Africa World Airline to pay GHC20, 000 for discriminating against a physically challenged lady

"That to my dismay, however, I was prevented from boarding the flight by officials/employees/agents of the Respondent on grounds of my physical disability," the appellant averred

Is allowance instantly strangers applauded

After the applicant, Rita Kriba, a physically challenged person was prevented from boarding a Kumasi-bound flight of the Africa World Airline on May 5, 2018, despite having bought a ticket, she filed an action at the High Court.

On June 11, 2018, Rita caused her solicitors to file a motion for the enforcement of human rights under Article 33 of the 1992 Constitution arguing among others that she was denied access to the flight purely based on her physical disability thereby amounting to a breach of her fundamental human right and a breach of contract.

The High Court however held in favor of the respondent(Africa World Airline) but upon appeal to the Court of Appeal, the High Court judgment was overturned in favor of the applicant and was awarded a sum of Twenty Thousand Cedis.

She averred that after going through the various boarding formalities on that day and was about to board the flight, she was prevented by the staff of the airline after finding out from her if she was capable of boarding the flight with her crutches unassisted.

After this, she notes that she started a media blitz to raise awareness of this discriminatory act which necessitated a response from the airline company which explained that her denial was on the ground of safety per their policy.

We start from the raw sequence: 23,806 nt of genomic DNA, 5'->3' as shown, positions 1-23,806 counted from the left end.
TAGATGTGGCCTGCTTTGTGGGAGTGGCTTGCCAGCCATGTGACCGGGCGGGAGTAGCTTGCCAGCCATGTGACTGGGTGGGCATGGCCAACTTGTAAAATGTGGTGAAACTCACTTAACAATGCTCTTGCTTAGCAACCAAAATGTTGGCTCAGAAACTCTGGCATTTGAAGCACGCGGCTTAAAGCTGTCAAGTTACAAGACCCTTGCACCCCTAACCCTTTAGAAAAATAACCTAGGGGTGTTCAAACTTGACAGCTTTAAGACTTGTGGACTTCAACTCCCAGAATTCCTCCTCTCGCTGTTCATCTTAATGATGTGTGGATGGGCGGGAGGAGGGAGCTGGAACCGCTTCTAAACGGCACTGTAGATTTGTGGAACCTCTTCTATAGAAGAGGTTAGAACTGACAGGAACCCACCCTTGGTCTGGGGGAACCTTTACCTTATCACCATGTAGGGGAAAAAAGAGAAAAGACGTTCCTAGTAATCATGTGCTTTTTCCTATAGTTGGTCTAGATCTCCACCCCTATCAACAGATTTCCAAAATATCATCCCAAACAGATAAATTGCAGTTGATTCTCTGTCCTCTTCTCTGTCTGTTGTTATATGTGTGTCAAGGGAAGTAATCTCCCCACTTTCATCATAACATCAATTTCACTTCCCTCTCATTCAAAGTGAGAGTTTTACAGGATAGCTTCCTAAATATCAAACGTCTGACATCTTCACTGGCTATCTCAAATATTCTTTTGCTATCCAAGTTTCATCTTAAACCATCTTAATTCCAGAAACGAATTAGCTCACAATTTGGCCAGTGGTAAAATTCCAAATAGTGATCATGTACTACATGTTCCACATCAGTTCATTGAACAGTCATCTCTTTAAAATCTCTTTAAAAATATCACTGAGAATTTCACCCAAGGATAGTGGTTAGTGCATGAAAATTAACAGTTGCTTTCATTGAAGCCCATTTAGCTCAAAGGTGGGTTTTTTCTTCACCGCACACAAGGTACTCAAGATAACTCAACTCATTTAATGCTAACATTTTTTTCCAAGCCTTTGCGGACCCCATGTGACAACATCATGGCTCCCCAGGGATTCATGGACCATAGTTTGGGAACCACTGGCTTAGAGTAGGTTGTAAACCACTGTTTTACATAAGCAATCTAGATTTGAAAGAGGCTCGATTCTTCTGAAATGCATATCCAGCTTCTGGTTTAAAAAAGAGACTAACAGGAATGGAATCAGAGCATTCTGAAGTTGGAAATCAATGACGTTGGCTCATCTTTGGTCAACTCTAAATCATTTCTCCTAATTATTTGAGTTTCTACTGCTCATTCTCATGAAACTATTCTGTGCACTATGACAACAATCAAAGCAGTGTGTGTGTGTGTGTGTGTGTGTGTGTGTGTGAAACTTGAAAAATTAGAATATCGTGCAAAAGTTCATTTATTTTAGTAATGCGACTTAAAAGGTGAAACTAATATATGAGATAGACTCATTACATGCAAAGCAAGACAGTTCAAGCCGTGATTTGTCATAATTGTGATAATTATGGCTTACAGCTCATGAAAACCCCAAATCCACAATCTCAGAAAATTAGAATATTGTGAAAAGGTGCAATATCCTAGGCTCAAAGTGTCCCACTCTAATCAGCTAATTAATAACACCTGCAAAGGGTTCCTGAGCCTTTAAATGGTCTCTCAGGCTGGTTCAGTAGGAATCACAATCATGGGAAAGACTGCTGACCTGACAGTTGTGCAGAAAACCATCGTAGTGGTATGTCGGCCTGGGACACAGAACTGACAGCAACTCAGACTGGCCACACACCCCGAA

In its response at the trial court, the Africa World Airline noted among others that it had structural challenges and that the applicant failed to comply with their terms of service which enjoins persons with disability to make prior arrangements for special assistance.

They noted also that the type of flight operated could not accommodate passengers with crutches since they will pose a danger to themselves and other passengers in times of emergency.

Also, the Africa World Airline noted that the regulation of their industry per the Ghana Civil Aviation Authority restricts their type of aircraft carrying passengers with reduced mobility.

The trial court however in its judgment dismissed the applicant's action noting that even though there existed a valid contract between the parties, the AWA’s refusal to perform the obligation for transporting the applicant was ‘excusable’

Court of Appeal

Dissatisfied with the outcome, Rita went to the Court of Appeal to challenge the same.

The court struck out the appellant’s ground of breach of contract and instructed her to challenge the same separately in an appropriate action.

Their Lordships also made a finding per the rules that though the Attorney General should have been added to such an action, the failure is not fatal.

The court also established that the respondent, Africa World Airline's denial of access to the appellant to board the plane, could have only been within the law if it had done so under Article 12(2) of the 1992 Constitution.

However, according to the court, the respondent failed to demonstrate or prove that the carriage of the appellant posed a danger to the safety of other passengers in the event of an emergency.

Also, the defense of their flight not being suited for physically challenged and their requirement for 48-hour advance notice by such persons were held as conjured and belatedly cooked to justify its wrongful action.

The court held that the decision of the High Court was in contravention of the spirit of the 1992 Constitution on disability rights in Ghana.

Consequently, the court granted the appeal in part as follows; 

That the conduct of the Respondent(Africa World Airline) violated the fundamental human rights of the appellant particularly the right to freedom from discrimination on the grounds of disability and the right to human dignity.

A pecuniary award of Twenty Thousand Ghana Cedis was awarded in favor of the appellant for the breach of her fundamental human rights; and 

The respondent shall bear the appellant’s cost of the litigation.

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